As Joe wrote yesterday, a 19-year-old Detroit woman named Renisha McBride was fatally shot last weekend on the porch of a Dearborn Heights home. Her death has received national media attention because of the speculation that, as Joe put it, it follows “the same basic pattern of an African-American in a predominantly white neighborhood at night running afoul of a gun-toting homeowner.”
The family members of Renisha McBride issued a press statement last night asking for peace while they mourn and promising to meet with activist groups after Renisha’s funeral. The funeral is scheduled for today at 10 a.m.
Authorities have slowly released details related to the young woman’s death. Some of these details match the statements made by Renisha’s family. Some do not.
Before leapfrogging over the specifics of Renisha’s case and launching a politically motivated rant, let’s look at what we do and don’t know about the tragedy that occurred on that Dearborn Heights porch. If Renisha McBride is more than a political prop, she deserves at least that much . . . .
Let’s look more closely at some of the facts reported so far.
Police Lieutenant James Serwatowski, the chief detective on the case, told the Detroit Free Press that Renisha McBride was, indeed, in a car accident prior to her death and “that she left the accident scene, and then some hours transpired” before her death. He said that the car crash occurred at about 1:30 a.m., and the shooting occurred at about 3:40 a.m. He would not say whether police had evidence of what Renisha was doing during the intervening time.
The Detroit News reported that the shooting took place in the 16800 block of Outer Drive near Warren Avenue in Dearborn Heights, a suburb of Detroit. Google Street View of this location shows a mix of businesses and residences.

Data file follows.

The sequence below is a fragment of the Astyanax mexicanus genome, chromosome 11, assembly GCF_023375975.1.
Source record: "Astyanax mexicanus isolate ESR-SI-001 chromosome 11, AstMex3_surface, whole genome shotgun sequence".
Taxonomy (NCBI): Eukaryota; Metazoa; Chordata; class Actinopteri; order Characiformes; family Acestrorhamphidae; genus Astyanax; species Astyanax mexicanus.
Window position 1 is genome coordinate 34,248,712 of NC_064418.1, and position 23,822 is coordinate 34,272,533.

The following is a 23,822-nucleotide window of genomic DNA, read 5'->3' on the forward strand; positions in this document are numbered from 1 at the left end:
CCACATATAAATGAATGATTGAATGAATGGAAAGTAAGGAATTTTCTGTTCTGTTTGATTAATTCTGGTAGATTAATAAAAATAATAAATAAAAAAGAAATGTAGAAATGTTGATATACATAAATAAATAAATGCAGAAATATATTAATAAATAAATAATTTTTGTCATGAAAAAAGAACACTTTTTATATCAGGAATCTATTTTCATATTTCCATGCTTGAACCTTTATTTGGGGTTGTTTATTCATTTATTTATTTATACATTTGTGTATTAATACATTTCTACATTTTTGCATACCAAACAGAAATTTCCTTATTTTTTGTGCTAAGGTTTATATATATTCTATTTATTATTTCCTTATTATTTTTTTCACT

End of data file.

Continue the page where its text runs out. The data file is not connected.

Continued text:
Bernita Spinks, Renisha McBride’s aunt, had earlier told the Detroit News that Renisha “probably wanted to ask [the shooter] to make a call for her or if she could use the phone” after crashing her car, noting that Renisha’s cell phone battery was dead when she was found.
The Detroit Free Press reported that Renisha’s family said the house where she was killed was about four blocks from where the car accident took place. They said that she was driving her 2001 Ford Taurus, hit another car, parked, and walked to find help. Bernita Spinks speculated that Renisha was “just disoriented and started walking” to try to get help, “knocking on people’s doors.”
According to Detroit Pastor W.J. Rideout, speaking for the family, Renisha was shot as she was leaving the suspect’s porch. The family suggested that Renisha was shot while retreating.
Lt. Serwatowski told the Free Press, “This girl was not shot in the back of the head while leaving the porch. I don’t know where the family is getting this. She was shot in the front of the face, near the mouth.”
The Free Press also quotes the police detective as saying, “This man’s claiming — believed the girl was breaking into the home. And he’s also saying the gun discharged accidentally.”
Wayne County Prosecutor Kym L. Worthy’s office issued a statement saying that it is awaiting further investigation by the police before deciding whether to bring criminal charges.
Let’s consider some of the many factual questions that remain.
Was there another driver involved in Renisha’s car accident? If so, what does that person know?